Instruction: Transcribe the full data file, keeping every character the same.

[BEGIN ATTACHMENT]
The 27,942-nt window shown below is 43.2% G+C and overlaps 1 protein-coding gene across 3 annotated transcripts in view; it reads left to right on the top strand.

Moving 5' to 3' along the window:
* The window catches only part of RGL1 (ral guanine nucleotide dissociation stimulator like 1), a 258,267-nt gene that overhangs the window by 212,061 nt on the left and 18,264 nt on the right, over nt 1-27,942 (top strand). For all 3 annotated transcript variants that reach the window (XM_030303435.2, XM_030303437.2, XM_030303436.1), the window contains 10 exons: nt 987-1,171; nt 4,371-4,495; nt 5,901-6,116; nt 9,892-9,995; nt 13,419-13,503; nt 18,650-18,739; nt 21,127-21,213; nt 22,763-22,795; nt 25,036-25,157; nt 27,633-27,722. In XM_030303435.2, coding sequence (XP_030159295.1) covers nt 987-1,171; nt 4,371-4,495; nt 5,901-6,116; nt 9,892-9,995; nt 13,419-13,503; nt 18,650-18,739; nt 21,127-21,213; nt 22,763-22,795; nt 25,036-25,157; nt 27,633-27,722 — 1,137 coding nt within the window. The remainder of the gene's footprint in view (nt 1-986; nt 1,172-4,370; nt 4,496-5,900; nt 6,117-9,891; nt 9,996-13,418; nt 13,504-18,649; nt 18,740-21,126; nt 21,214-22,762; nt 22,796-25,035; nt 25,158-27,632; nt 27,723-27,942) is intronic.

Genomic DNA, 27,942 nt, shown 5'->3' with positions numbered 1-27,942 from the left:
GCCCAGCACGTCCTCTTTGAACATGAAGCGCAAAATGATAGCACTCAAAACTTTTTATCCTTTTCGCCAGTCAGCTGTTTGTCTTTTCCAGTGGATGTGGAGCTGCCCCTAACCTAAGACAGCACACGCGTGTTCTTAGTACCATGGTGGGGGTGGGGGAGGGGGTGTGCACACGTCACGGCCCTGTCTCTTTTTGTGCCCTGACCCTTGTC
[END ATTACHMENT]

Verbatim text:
The 27,942-nt window shown below is 43.2% G+C and overlaps 1 protein-coding gene across 3 annotated transcripts in view; it reads left to right on the top strand.

Moving 5' to 3' along the window:
* The window catches only part of RGL1 (ral guanine nucleotide dissociation stimulator like 1), a 258,267-nt gene that overhangs the window by 212,061 nt on the left and 18,264 nt on the right, over nt 1-27,942 (top strand). For all 3 annotated transcript variants that reach the window (XM_030303435.2, XM_030303437.2, XM_030303436.1), the window contains 10 exons: nt 987-1,171; nt 4,371-4,495; nt 5,901-6,116; nt 9,892-9,995; nt 13,419-13,503; nt 18,650-18,739; nt 21,127-21,213; nt 22,763-22,795; nt 25,036-25,157; nt 27,633-27,722. In XM_030303435.2, coding sequence (XP_030159295.1) covers nt 987-1,171; nt 4,371-4,495; nt 5,901-6,116; nt 9,892-9,995; nt 13,419-13,503; nt 18,650-18,739; nt 21,127-21,213; nt 22,763-22,795; nt 25,036-25,157; nt 27,633-27,722 — 1,137 coding nt within the window. The remainder of the gene's footprint in view (nt 1-986; nt 1,172-4,370; nt 4,496-5,900; nt 6,117-9,891; nt 9,996-13,418; nt 13,504-18,649; nt 18,740-21,126; nt 21,214-22,762; nt 22,796-25,035; nt 25,158-27,632; nt 27,723-27,942) is intronic.

Genomic DNA, 27,942 nt, shown 5'->3' with positions numbered 1-27,942 from the left:
GCCCAGCACGTCCTCTTTGAACATGAAGCGCAAAATGATAGCACTCAAAACTTTTTATCCTTTTCGCCAGTCAGCTGTTTGTCTTTTCCAGTGGATGTGGAGCTGCCCCTAACCTAAGACAGCACACGCGTGTTCTTAGTACCATGGTGGGGGTGGGGGAGGGGGTGTGCACACGTCACGGCCCTGTCTCTTTTTGTGCCCTGACCCTTGTC